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Substantial clinical heterogeneity of major depressive disorder (MDD) suggests it may group together individuals with diverse aetiologies. Identifying distinct subtypes should lead to more effective diagnosis and treatment, while providing more useful targets for further research. Genetic and clinical overlap between MDD and schizophrenia (SCZ) suggests an MDD subtype may share underlying mechanisms with SCZ.
The present study investigated whether a neurobiologically distinct subtype of MDD could be identified by SCZ polygenic risk score (PRS). We explored interactive effects between SCZ PRS and MDD case/control status on a range of cortical, subcortical and white matter metrics among 2370 male and 2574 female UK Biobank participants.
There was a significant SCZ PRS by MDD interaction for rostral anterior cingulate cortex (RACC) thickness (β = 0.191, q = 0.043). This was driven by a positive association between SCZ PRS and RACC thickness among MDD cases (β = 0.098, p = 0.026), compared to a negative association among controls (β = −0.087, p = 0.002). MDD cases with low SCZ PRS showed thinner RACC, although the opposite difference for high-SCZ-PRS cases was not significant. There were nominal interactions for other brain metrics, but none remained significant after correcting for multiple comparisons.
Our significant results indicate that MDD case-control differences in RACC thickness vary as a function of SCZ PRS. Although this was not the case for most other brain measures assessed, our specific findings still provide some further evidence that MDD in the presence of high genetic risk for SCZ is subtly neurobiologically distinct from MDD in general.
The purpose of this study was to examine whether vehicle type based on size (car vs. other = truck/van/SUV) had an impact on the speeding, acceleration, and braking patterns of older male and female drivers (70 years and older) from a Canadian longitudinal study. The primary hypothesis was that older adults driving larger vehicles (e.g., trucks, SUVs, or vans) would be more likely to speed than those driving cars. Participants (n = 493) had a device installed in their vehicles that recorded their everyday driving. The findings suggest that the type of vehicle driven had little or no impact on per cent of time speeding or on the braking and accelerating patterns of older drivers. Given that the propensity for exceeding the speed limit was high among these older drivers, regardless of vehicle type, future research should examine what effect this behaviour has on older-driver road safety.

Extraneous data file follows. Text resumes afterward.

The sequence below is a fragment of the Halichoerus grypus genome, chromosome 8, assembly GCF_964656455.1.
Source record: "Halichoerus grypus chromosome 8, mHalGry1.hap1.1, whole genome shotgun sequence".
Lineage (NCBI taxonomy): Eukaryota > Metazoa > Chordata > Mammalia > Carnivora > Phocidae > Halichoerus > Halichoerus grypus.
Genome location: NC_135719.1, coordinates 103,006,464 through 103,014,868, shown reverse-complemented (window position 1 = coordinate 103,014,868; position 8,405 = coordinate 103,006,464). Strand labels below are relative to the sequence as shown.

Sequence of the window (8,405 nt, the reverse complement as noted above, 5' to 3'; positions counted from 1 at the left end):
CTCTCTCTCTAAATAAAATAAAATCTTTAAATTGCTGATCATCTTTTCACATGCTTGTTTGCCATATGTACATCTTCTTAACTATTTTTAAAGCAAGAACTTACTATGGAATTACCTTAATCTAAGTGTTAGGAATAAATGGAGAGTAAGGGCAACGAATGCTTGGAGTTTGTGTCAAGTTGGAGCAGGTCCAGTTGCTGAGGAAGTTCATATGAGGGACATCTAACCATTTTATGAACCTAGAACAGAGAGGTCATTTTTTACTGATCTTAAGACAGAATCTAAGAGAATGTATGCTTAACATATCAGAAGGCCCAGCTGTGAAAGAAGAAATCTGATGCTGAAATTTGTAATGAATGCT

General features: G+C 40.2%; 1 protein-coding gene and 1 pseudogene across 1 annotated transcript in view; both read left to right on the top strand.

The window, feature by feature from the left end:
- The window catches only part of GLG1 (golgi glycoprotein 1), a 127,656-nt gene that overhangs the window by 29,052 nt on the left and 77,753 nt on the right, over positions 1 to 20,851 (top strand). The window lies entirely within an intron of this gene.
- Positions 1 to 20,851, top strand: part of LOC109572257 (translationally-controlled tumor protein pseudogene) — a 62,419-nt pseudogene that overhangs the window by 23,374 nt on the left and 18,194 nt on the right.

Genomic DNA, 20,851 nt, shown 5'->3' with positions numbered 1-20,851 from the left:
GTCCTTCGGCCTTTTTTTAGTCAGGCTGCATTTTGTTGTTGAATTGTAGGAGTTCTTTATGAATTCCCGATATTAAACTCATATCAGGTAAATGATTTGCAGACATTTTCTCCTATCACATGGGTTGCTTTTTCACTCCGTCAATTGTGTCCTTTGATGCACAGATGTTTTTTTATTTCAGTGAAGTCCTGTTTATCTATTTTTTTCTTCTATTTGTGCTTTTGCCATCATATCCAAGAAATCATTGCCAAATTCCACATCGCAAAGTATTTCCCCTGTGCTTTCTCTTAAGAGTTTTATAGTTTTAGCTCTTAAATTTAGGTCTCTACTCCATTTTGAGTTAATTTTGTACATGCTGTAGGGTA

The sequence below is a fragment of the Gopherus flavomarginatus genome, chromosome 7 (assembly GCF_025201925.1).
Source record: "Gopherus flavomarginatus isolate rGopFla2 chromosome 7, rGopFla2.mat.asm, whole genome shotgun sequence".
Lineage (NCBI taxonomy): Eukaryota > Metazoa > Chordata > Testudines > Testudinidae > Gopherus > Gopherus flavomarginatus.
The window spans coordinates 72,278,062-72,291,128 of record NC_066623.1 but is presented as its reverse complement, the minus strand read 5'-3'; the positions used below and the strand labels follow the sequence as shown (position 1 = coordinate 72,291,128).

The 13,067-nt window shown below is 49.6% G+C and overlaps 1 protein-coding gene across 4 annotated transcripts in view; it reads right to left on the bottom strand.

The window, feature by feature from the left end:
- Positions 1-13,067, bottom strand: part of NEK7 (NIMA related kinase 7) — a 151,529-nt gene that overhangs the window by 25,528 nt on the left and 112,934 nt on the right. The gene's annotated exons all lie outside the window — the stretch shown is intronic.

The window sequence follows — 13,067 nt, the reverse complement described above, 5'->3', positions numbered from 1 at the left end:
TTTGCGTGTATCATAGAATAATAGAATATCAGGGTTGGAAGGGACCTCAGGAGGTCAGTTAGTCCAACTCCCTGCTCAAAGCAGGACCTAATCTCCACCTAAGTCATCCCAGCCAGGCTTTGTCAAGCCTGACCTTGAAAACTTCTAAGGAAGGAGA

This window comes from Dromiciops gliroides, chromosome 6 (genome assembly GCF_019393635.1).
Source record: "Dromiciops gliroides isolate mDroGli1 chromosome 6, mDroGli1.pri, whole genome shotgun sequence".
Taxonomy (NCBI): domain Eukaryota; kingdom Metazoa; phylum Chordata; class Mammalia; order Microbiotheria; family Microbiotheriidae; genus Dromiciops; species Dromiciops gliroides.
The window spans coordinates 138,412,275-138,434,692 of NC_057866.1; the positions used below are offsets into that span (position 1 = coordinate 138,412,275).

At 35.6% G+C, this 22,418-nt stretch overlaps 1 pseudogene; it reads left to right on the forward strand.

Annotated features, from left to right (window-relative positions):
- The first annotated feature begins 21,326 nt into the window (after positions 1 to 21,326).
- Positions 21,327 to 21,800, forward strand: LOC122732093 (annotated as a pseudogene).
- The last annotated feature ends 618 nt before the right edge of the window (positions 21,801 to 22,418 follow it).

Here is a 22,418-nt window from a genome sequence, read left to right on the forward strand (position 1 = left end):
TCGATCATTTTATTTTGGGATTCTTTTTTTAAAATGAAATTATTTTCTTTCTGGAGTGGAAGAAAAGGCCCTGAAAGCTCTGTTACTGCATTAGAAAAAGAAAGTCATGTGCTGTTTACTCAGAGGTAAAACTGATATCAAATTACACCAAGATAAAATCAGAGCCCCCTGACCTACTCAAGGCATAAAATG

Healthcare workers (HCWs) are at risk of acquiring and transmitting respiratory viruses while working in healthcare settings.
To investigate the incidence of and factors associated with HCWs working during an acute respiratory illness (ARI).
HCWs from 9 Canadian hospitals were prospectively enrolled in active surveillance for ARI during the 2010–2011 to 2013–2014 influenza seasons. Daily illness diaries during ARI episodes collected information on symptoms and work attendance.
At least 1 ARI episode was reported by 50.4% of participants each study season. Overall, 94.6% of ill individuals reported working at least 1 day while symptomatic, resulting in an estimated 1.9 days of working while symptomatic and 0.5 days of absence during an ARI per participant season. In multivariable analysis, the adjusted relative risk of working while symptomatic was higher for physicians and lower for nurses relative to other HCWs. Participants were more likely to work if symptoms were less severe and on the illness onset date compared to subsequent days. The most cited reason for working while symptomatic was that symptoms were mild and the HCW felt well enough to work (67%). Participants were more likely to state that they could not afford to stay home if they did not have paid sick leave and were younger.